A paw-print track representing the steps of a dog as it circles into sleep is part of a new memorial unveiled at the Australian War Memorial on February 24, the National Day for War Animals in Australia.
Dedicated to our military working dogs, it honours generations of dogs that have served, given unconditional loyalty and, in many cases, died in the line of duty, to a common cause.
Circling into sleep was created by artist Steven Holland with the help of Explosive Detection Dog Billie, who was trained by her handler to walk in a tight circle on a bed of clay to create the tracks.
With a backdrop of five military dog handlers and their animals, Minister for Veterans and Minister for Defence Personnel, Darren Chester, delivered the commemorative address and said we are here to remember the service and sacrifice of our four-legged heroes.
“No dog serves alone. Their service is only matched by their handler’s and the bond between them must be unbreakable,” Senator Chester said.
In the centre of the memorial is a tear-shaped stone where the remains of ‘Aussie’, Military Working Dog 426, were interred in December 2019.
“It is important to recognise the service and sacrifice of the dogs and the handlers.”
Aussie’s second handler, former Lance Corporal Shaun Ward, attended the memorial and remembered Aussie as a bit of a mischief maker.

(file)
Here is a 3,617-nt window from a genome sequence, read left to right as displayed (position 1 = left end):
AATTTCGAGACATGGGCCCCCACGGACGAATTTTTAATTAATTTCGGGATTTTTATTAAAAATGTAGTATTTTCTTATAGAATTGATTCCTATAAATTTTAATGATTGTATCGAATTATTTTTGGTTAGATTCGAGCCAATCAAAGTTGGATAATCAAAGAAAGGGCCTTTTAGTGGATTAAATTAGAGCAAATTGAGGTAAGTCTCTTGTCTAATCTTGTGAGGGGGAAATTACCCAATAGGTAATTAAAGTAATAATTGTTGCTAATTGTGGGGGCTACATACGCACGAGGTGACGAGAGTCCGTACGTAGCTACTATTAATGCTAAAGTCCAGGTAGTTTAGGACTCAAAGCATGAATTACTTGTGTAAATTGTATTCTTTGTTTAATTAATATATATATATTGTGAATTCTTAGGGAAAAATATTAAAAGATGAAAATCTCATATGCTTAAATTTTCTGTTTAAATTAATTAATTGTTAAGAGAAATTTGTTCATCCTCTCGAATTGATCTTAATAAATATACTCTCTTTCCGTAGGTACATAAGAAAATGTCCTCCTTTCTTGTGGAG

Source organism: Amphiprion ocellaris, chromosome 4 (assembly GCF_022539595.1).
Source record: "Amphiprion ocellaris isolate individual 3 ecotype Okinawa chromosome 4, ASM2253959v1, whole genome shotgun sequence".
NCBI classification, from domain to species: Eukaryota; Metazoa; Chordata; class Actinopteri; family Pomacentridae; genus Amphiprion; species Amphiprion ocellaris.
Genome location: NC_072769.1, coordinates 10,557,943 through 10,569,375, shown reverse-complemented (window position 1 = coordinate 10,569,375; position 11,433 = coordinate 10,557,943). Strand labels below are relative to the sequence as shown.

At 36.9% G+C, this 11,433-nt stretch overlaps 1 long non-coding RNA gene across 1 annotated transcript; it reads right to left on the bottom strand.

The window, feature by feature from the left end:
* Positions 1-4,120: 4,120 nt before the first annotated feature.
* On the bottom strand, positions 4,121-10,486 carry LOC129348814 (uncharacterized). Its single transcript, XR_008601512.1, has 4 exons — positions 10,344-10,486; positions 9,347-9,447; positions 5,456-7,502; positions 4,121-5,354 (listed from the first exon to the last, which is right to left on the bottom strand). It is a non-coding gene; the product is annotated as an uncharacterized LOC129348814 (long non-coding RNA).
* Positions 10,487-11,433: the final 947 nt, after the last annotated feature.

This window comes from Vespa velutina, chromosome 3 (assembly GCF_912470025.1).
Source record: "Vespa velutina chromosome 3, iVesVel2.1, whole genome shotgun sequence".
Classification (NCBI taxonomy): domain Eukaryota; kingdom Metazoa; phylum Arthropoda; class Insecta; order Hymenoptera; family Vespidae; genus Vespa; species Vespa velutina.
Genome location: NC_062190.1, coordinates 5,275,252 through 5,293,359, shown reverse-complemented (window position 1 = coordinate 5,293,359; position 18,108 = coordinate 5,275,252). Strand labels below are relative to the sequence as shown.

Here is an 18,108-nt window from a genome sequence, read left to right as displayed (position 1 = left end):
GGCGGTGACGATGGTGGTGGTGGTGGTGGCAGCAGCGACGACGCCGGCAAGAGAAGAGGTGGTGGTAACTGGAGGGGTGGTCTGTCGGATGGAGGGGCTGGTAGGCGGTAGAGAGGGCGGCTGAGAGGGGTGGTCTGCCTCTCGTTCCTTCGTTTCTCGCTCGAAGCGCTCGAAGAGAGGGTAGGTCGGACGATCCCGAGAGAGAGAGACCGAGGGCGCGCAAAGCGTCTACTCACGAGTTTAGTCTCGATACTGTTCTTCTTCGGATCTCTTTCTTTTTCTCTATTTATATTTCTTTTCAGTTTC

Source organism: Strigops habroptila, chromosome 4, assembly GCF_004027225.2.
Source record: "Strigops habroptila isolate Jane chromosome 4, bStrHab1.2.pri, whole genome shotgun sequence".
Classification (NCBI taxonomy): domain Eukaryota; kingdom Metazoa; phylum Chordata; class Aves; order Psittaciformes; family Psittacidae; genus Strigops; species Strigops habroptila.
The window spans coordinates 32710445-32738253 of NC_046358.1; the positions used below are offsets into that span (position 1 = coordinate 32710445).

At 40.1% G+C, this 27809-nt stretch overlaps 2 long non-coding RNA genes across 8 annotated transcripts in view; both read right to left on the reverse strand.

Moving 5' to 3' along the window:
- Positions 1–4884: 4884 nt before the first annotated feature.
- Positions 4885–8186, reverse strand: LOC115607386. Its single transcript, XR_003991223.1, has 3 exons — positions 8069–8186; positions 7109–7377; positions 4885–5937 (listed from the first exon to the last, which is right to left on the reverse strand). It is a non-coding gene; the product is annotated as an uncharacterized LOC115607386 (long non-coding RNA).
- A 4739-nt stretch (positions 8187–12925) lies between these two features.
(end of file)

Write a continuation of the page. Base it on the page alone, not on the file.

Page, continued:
“He was fairly boisterous and if there was any water around, you couldn’t get him out of it,” Lance Corporal Ward said.
“When the harness went on though, the job was on and he was a million miles an hour.”
Aussie was well-known among military working dog handlers for not just how long he served but for all the Australian domestic and international operations he participated in.
Having worked with dogs and their handlers for a decade, veterinarian officer Major Kendall Crocker was honoured to attend the second National Day for War Animals in Australia.
“It is important to recognise the service and sacrifice of the dogs and the handlers,” Major Crocker said.
“To see them honoured permanently at the Australian War Memorial is rewarding and special.”
Working dogs were first used by the Royal Australian Engineers in 1918 when British dogs worked as messengers for Australian sappers in the trenches on the Western Front.